Meeting with Fundacja Panorama, Wroclaw in Poland.
The Panorama Association began officially in 2011, but their founding work dates much longer. Helena leads Panorama as the project manager (but based in Poznań) and her executive team includes Urszula Sulima (president of the organisation), Grażyna Ochman (treasurer and financial officer), Katarzyna Ochman (project coordinator) Barbara Drabicka-Klint (language course coordinator) and Elżbieta Boral-Wojdalska (language teacher). Panorama also works with several mentors such as Olena, a native Ukranian woman who lived in Poland for over eight years with deep understanding and knowledge of challenges of recent migrants.
The name of the organisation partly comes from the Panorama of the Battle of Racławice, an inspiring battle and an uprising that define the courageous and soaring spirit against the many adversaries in Poland’s long history of foreign oppression (a panoramic painting of this battle, exhibited in a museum built specifically for this purpose, is a landmark of Wrocław). Also, the meaning of broad outlook on both challenging and pleasant times and events in a lifetime (as panoramic) carries through in the organisation’s vision of its mission and work.
Before the Fatima project, Panorama worked on various areas such as internship placement for students from Eastern European countries (initially for medical students only but now other disciplines as well) and organising inspirational speaker series for young career women (from 25 to 35 years of age). More recently, three years ago, Panorama started mentorship programmes for high school students and young professionals. The mentorship programme became more prominent in the professional industry as well as in social organisations in Poland, and Panorama has been one of the first to promote in the region. Through their early lessons learned, Panorama has exchanged ideas with and influenced other more significant mentoring schemes such as Busola in Warsaw.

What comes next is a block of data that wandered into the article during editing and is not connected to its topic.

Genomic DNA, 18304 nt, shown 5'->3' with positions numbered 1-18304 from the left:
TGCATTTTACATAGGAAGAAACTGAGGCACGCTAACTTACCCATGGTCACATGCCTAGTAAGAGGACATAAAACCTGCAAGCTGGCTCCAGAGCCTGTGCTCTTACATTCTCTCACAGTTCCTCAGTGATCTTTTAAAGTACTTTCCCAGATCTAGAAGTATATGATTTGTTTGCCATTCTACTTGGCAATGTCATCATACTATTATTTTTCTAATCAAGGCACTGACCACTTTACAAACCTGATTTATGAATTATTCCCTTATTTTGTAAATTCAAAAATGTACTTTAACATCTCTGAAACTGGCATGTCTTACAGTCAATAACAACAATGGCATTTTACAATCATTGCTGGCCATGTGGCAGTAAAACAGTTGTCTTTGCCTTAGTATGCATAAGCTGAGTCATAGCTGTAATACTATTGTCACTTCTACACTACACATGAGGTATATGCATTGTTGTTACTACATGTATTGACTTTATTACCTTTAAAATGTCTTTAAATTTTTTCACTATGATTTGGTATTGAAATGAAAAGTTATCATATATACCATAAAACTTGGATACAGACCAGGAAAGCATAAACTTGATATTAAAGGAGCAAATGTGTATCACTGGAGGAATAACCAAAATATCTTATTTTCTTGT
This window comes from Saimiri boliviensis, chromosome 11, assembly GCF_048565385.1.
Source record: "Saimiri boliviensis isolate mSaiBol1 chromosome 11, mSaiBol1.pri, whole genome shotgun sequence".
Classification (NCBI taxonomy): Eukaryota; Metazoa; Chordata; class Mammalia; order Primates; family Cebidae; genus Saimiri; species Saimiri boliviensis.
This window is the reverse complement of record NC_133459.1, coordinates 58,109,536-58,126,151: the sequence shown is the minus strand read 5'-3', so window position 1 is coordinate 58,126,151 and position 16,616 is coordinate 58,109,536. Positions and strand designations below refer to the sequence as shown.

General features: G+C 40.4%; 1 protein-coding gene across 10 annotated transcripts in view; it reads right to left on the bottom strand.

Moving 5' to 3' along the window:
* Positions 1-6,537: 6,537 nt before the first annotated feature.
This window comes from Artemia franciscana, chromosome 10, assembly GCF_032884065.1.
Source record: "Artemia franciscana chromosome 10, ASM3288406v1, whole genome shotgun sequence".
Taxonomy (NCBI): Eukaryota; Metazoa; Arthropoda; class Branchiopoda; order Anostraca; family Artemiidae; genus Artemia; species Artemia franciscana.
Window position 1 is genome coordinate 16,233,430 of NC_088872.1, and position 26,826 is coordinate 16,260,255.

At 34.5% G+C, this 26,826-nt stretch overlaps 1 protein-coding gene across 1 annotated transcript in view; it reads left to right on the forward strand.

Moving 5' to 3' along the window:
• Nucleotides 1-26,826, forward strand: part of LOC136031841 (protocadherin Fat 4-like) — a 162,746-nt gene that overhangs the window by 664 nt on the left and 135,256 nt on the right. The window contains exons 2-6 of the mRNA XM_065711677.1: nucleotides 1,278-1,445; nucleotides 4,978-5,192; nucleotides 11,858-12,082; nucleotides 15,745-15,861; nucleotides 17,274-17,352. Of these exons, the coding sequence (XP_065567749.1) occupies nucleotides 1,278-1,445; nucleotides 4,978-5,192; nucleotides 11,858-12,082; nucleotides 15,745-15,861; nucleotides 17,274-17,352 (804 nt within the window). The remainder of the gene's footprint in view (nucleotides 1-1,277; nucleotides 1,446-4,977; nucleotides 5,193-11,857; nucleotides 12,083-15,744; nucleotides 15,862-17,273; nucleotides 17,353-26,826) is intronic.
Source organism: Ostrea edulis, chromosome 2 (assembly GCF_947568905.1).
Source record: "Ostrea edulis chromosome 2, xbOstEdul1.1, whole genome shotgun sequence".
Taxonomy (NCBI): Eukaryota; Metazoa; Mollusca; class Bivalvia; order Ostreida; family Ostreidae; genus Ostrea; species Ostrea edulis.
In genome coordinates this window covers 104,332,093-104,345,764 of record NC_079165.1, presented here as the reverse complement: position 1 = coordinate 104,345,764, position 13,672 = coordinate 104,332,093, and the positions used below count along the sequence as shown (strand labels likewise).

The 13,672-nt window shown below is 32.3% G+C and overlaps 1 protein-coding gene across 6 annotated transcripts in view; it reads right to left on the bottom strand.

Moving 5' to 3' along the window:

Due to its voluntary staff structure, Panorama does not have yet a permanent headquarter. Instead, it borrows spaces from benefactors such as the Academy of Fine Arts and an owner of the residential house in Ulica Terenowa. However, with the growing demand in interests and number of participants, there is a need for a centralised, affordable and safe space for Panorama activities.